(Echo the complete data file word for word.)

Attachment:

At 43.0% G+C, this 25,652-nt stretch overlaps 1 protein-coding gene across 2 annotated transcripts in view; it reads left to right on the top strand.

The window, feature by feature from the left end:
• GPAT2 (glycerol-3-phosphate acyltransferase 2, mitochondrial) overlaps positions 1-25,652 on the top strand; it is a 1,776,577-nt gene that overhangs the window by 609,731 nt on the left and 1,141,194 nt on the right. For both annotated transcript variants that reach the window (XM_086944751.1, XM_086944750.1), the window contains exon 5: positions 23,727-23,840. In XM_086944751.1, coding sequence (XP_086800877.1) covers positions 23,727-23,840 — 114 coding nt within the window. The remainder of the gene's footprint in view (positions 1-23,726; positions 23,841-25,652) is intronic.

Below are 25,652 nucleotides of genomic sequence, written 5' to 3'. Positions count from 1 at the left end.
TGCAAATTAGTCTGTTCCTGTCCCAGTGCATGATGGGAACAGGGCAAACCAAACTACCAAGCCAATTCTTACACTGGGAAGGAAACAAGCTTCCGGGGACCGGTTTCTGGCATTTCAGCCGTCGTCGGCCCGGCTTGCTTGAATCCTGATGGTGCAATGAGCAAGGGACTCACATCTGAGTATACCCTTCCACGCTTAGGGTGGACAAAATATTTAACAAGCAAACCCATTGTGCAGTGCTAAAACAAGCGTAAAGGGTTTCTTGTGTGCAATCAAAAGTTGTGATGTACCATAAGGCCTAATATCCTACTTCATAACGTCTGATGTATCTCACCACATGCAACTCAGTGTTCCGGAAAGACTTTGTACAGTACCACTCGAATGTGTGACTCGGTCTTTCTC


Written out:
At 43.0% G+C, this 25,652-nt stretch overlaps 1 protein-coding gene across 2 annotated transcripts in view; it reads left to right on the top strand.

The window, feature by feature from the left end:
• GPAT2 (glycerol-3-phosphate acyltransferase 2, mitochondrial) overlaps positions 1-25,652 on the top strand; it is a 1,776,577-nt gene that overhangs the window by 609,731 nt on the left and 1,141,194 nt on the right. For both annotated transcript variants that reach the window (XM_086944751.1, XM_086944750.1), the window contains exon 5: positions 23,727-23,840. In XM_086944751.1, coding sequence (XP_086800877.1) covers positions 23,727-23,840 — 114 coding nt within the window. The remainder of the gene's footprint in view (positions 1-23,726; positions 23,841-25,652) is intronic.

Below are 25,652 nucleotides of genomic sequence, written 5' to 3'. Positions count from 1 at the left end.
TGCAAATTAGTCTGTTCCTGTCCCAGTGCATGATGGGAACAGGGCAAACCAAACTACCAAGCCAATTCTTACACTGGGAAGGAAACAAGCTTCCGGGGACCGGTTTCTGGCATTTCAGCCGTCGTCGGCCCGGCTTGCTTGAATCCTGATGGTGCAATGAGCAAGGGACTCACATCTGAGTATACCCTTCCACGCTTAGGGTGGACAAAATATTTAACAAGCAAACCCATTGTGCAGTGCTAAAACAAGCGTAAAGGGTTTCTTGTGTGCAATCAAAAGTTGTGATGTACCATAAGGCCTAATATCCTACTTCATAACGTCTGATGTATCTCACCACATGCAACTCAGTGTTCCGGAAAGACTTTGTACAGTACCACTCGAATGTGTGACTCGGTCTTTCTC